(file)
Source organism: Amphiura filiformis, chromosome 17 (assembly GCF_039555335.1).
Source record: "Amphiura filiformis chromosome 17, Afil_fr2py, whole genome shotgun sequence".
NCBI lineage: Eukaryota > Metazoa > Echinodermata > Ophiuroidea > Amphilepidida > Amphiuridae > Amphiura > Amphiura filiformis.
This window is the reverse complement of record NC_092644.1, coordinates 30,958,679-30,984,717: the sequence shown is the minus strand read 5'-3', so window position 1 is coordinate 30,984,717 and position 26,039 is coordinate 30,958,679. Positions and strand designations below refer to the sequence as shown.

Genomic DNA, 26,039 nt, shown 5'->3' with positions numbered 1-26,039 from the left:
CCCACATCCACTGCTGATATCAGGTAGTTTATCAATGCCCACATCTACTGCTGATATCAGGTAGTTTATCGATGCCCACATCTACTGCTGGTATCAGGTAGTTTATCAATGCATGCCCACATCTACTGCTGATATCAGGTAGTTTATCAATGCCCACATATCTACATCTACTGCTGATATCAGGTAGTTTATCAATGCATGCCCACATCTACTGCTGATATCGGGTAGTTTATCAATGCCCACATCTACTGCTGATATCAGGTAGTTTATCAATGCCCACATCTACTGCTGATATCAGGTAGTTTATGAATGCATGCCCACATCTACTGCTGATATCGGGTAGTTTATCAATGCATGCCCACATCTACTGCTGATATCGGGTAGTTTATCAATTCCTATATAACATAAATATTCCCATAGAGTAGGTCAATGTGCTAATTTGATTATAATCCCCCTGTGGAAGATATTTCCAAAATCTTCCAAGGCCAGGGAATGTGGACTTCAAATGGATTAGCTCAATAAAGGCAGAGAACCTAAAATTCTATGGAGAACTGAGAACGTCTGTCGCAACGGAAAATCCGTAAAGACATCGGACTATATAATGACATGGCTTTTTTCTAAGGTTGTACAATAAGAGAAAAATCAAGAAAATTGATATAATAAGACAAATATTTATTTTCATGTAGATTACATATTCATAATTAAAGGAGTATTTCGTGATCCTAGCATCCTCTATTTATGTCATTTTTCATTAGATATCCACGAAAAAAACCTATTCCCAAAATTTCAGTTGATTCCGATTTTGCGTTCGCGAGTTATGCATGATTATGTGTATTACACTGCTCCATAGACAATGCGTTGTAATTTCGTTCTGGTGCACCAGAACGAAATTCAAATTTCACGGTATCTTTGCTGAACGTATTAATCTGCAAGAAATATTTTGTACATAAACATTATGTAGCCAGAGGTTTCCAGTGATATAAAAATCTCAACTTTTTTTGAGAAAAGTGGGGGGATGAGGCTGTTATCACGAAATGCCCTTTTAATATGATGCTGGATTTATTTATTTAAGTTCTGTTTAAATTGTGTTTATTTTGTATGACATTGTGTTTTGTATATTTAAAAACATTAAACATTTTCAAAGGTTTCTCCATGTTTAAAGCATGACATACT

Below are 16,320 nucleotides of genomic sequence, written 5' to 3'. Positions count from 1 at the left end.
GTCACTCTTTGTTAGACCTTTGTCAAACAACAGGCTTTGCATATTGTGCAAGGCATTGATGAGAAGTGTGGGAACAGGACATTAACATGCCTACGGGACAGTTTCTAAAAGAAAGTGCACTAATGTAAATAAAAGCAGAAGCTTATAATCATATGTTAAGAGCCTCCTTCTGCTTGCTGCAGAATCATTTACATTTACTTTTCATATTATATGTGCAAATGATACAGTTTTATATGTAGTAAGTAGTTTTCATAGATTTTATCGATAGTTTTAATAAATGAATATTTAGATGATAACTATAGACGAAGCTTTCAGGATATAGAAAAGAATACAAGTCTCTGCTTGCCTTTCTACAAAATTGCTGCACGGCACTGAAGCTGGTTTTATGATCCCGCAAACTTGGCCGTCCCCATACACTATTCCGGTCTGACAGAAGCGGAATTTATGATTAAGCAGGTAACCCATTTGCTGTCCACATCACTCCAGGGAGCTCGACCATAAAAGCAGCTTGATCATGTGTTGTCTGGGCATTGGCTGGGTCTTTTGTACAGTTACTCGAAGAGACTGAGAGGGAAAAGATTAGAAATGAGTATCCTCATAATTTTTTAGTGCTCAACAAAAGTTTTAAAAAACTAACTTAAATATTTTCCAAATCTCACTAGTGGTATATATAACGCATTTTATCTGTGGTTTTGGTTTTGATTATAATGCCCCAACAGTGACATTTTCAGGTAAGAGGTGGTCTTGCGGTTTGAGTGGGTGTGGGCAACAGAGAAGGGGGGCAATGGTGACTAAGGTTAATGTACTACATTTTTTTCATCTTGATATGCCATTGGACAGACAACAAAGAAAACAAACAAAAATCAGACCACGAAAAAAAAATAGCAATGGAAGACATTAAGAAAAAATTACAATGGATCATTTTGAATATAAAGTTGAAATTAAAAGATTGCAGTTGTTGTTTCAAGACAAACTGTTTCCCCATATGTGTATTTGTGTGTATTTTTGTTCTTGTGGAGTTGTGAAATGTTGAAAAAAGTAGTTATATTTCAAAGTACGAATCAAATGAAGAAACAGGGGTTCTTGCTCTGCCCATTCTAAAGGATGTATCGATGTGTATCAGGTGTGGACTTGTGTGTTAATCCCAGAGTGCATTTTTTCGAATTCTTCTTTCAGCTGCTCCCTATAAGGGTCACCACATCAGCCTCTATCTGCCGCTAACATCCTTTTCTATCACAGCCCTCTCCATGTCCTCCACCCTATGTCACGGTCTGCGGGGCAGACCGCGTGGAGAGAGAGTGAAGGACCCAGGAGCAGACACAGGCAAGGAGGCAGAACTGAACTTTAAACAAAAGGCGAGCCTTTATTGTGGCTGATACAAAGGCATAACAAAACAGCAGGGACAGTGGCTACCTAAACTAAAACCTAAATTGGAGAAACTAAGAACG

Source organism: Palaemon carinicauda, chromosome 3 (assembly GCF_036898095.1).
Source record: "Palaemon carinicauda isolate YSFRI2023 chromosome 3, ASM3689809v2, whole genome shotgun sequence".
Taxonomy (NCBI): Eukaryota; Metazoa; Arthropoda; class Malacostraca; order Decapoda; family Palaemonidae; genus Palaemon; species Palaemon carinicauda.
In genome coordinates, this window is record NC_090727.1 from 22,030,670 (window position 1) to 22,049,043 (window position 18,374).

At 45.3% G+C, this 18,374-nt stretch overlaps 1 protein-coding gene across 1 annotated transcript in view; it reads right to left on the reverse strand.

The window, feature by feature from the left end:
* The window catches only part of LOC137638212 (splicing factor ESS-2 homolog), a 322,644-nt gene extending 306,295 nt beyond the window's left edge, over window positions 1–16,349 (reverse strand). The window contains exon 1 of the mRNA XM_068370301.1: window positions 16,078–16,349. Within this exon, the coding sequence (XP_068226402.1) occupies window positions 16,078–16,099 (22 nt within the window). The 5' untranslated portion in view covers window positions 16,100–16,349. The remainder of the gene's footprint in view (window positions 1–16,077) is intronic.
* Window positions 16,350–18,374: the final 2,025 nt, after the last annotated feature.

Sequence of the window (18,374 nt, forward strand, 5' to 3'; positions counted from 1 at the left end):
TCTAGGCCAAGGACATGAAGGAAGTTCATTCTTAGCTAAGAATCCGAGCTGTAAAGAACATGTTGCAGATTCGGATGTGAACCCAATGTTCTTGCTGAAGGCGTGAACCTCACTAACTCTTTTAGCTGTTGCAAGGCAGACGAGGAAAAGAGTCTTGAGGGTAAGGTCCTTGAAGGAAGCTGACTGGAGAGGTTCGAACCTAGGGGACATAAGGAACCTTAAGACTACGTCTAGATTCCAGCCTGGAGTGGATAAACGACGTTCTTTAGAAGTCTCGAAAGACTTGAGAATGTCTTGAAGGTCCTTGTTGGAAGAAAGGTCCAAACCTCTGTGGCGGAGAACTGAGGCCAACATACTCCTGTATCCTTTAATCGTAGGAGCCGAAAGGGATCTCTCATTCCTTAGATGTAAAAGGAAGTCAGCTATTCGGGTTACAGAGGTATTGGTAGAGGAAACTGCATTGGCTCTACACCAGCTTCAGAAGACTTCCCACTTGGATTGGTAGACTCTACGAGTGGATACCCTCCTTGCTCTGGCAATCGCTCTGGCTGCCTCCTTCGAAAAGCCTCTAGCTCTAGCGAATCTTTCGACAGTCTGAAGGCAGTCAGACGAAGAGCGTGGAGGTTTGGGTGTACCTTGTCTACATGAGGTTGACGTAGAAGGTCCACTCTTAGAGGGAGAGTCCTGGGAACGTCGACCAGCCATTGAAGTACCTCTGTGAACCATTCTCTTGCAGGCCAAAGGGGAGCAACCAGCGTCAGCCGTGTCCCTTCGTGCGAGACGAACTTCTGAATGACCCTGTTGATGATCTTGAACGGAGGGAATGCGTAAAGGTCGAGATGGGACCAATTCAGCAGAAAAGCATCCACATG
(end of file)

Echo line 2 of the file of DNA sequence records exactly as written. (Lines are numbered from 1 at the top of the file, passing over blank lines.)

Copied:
Source record: "Amphiura filiformis chromosome 17, Afil_fr2py, whole genome shotgun sequence".